Emergent patterns of collective cell migration under tubular confinement (Nature Communications, 15 Nov 2017)
BIGHEART’s Acting Director, Professor Lim Chwee Teck and team have been uncovering insights into migratory modes for epithelial migration and growth in an environment accurately representing in vivo confinements and restrictions.
Emergent patterns of collective cell migration under tubular confinement
Wang Xi, Surabhi Sonam, Thuan Beng Saw, Benoit Ladoux & Chwee Teck Lim
Collective epithelial behaviors are essential for the development of lumens in organs. However, conventional assays of planar systems fail to replicate cell cohorts of tubular structures that advance in concerted ways on out-of-plane curved and confined surfaces, such as ductal elongation in vivo. Here, we mimic such coordinated tissue migration by forming lumens of epithelial cell sheets inside microtubes of 1–10 cell lengths in diameter. We show that these cell tubes reproduce the physiological apical–basal polarity, and have actin alignment, cell orientation, tissue organization, and migration modes that depend on the extent of tubular confinement and/or curvature. In contrast to flat constraint, the cell sheets in a highly constricted smaller microtube demonstrate slow motion with periodic relaxation, but fast overall movement in large microtubes. Altogether, our findings provide insights into the emerging migratory modes for epithelial migration and growth under tubular confinement, which are reminiscent of the in vivo scenario.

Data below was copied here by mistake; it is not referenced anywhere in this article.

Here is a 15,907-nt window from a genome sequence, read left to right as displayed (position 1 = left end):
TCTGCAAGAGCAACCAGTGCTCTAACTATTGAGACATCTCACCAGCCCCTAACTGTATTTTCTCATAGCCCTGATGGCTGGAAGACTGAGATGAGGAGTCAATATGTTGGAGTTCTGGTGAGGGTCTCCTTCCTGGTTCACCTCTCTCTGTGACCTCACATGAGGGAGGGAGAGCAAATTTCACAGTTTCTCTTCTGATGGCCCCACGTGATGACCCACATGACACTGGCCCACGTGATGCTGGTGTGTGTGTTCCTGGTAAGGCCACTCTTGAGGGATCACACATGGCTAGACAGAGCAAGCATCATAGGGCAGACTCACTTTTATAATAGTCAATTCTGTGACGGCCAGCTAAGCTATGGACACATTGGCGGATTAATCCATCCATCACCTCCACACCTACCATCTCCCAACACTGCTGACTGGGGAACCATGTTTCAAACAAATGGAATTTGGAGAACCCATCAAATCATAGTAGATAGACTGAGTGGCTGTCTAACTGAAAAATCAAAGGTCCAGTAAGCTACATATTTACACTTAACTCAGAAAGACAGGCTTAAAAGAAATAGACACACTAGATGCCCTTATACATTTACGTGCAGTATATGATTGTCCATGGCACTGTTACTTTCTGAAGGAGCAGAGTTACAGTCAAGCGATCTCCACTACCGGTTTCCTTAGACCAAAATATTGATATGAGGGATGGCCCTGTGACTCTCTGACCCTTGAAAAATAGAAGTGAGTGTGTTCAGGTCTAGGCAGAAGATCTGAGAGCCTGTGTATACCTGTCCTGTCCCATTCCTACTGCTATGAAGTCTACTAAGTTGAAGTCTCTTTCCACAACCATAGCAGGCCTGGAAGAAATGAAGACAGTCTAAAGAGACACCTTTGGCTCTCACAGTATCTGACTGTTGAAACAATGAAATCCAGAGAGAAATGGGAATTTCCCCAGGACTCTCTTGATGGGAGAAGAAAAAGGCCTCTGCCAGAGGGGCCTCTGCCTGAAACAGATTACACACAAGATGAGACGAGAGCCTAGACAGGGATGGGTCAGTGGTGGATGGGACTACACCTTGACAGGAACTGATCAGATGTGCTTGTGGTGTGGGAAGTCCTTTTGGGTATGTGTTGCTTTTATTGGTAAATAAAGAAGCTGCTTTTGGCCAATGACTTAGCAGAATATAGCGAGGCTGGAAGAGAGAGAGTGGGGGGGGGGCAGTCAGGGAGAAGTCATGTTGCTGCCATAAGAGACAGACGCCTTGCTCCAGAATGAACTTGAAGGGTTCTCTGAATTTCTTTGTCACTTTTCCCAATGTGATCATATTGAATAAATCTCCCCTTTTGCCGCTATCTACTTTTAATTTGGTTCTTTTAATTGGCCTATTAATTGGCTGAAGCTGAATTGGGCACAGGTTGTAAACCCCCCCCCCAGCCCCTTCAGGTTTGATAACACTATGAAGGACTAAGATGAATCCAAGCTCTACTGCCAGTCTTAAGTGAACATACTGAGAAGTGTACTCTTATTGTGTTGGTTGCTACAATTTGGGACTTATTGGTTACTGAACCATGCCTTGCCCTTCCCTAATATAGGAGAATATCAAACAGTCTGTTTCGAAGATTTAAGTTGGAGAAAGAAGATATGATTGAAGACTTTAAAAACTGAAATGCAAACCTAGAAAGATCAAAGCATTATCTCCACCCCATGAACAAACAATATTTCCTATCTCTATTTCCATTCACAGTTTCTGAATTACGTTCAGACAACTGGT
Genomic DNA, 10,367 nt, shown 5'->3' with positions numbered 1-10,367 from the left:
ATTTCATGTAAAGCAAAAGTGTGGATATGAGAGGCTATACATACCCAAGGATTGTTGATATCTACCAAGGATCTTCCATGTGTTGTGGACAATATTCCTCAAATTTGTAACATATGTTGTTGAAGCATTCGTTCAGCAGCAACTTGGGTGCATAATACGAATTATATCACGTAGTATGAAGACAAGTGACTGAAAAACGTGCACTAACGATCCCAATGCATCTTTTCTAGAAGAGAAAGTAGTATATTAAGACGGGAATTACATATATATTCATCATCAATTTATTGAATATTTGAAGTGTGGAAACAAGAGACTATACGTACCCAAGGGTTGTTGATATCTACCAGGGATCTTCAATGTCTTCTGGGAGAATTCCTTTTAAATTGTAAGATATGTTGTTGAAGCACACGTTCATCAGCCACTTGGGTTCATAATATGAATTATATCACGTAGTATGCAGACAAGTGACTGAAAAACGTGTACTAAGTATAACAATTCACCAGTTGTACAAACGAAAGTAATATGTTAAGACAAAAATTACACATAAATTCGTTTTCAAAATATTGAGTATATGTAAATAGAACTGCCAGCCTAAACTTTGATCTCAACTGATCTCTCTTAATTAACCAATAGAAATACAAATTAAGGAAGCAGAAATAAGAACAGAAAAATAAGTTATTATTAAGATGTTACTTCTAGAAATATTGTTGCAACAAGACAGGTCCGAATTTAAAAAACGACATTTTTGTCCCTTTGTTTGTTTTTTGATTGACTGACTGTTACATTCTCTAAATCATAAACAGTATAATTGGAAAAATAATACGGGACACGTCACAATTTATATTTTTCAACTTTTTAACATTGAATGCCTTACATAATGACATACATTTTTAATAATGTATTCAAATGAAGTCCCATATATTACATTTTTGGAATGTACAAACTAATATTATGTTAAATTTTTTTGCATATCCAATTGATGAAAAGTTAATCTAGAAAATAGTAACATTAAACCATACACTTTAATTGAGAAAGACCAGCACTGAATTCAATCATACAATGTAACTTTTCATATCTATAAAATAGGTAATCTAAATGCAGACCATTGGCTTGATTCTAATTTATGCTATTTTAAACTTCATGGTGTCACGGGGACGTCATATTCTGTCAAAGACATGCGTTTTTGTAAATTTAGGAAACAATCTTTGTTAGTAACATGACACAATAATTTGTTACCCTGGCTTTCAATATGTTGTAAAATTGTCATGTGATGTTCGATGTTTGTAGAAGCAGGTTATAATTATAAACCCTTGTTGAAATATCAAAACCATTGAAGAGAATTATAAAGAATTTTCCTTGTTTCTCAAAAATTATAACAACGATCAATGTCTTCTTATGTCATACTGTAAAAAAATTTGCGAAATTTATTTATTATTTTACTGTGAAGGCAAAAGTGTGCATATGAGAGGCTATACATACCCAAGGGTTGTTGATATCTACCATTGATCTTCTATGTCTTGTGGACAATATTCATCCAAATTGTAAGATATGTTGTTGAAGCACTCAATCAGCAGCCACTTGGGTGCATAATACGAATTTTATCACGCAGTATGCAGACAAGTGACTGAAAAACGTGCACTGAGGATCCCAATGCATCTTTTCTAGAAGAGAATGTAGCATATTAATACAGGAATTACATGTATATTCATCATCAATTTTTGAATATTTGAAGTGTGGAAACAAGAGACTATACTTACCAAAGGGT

Read the Nature Communications article HERE.
Read the Straits Times coverage HERE.